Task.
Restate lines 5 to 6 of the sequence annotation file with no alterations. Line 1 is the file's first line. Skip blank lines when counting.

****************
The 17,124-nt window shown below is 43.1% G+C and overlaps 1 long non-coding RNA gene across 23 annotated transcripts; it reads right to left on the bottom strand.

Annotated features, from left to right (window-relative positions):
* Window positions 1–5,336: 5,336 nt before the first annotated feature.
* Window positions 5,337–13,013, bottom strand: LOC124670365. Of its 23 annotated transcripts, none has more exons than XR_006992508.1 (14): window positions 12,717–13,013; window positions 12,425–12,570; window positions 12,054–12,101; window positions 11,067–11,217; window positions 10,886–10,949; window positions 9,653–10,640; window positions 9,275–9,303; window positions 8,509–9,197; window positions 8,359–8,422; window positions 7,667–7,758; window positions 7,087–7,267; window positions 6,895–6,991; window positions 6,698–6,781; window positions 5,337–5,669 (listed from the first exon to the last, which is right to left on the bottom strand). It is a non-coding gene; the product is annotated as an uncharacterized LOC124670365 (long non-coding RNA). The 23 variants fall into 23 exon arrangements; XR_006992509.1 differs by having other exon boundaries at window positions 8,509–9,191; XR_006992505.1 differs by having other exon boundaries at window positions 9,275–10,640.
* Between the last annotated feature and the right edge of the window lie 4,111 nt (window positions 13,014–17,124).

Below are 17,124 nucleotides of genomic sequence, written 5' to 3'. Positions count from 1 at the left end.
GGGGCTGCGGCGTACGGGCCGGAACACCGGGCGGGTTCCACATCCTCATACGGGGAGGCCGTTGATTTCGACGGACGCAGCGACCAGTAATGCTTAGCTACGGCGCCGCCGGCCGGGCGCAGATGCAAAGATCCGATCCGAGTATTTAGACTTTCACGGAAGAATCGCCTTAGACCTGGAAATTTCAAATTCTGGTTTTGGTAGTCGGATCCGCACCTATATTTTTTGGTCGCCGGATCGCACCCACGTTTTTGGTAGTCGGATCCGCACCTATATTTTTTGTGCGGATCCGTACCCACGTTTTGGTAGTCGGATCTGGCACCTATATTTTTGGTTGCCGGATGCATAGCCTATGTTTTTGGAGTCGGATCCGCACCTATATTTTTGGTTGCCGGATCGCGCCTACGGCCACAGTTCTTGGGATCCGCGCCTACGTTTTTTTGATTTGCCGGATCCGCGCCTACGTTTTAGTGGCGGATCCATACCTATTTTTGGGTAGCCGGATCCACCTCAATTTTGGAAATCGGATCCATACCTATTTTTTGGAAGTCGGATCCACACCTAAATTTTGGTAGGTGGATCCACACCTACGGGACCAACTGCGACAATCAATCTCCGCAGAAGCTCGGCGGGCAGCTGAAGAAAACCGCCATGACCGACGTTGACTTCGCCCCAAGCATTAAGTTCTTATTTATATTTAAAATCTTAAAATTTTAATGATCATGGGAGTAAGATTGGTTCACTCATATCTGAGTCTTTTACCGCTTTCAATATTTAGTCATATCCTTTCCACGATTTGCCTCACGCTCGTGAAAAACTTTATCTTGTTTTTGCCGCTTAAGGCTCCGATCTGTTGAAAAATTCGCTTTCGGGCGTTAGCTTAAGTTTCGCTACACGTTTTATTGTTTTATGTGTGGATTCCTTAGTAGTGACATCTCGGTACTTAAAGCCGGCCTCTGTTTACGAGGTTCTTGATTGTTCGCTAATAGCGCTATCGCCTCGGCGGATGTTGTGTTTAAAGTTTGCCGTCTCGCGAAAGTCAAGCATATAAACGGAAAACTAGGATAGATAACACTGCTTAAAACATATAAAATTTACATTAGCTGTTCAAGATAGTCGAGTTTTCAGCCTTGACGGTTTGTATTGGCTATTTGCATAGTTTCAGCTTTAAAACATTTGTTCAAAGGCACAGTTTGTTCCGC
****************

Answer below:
* Between the last annotated feature and the right edge of the window lie 4,111 nt (window positions 13,014–17,124).

Below are 17,124 nucleotides of genomic sequence, written 5' to 3'. Positions count from 1 at the left end.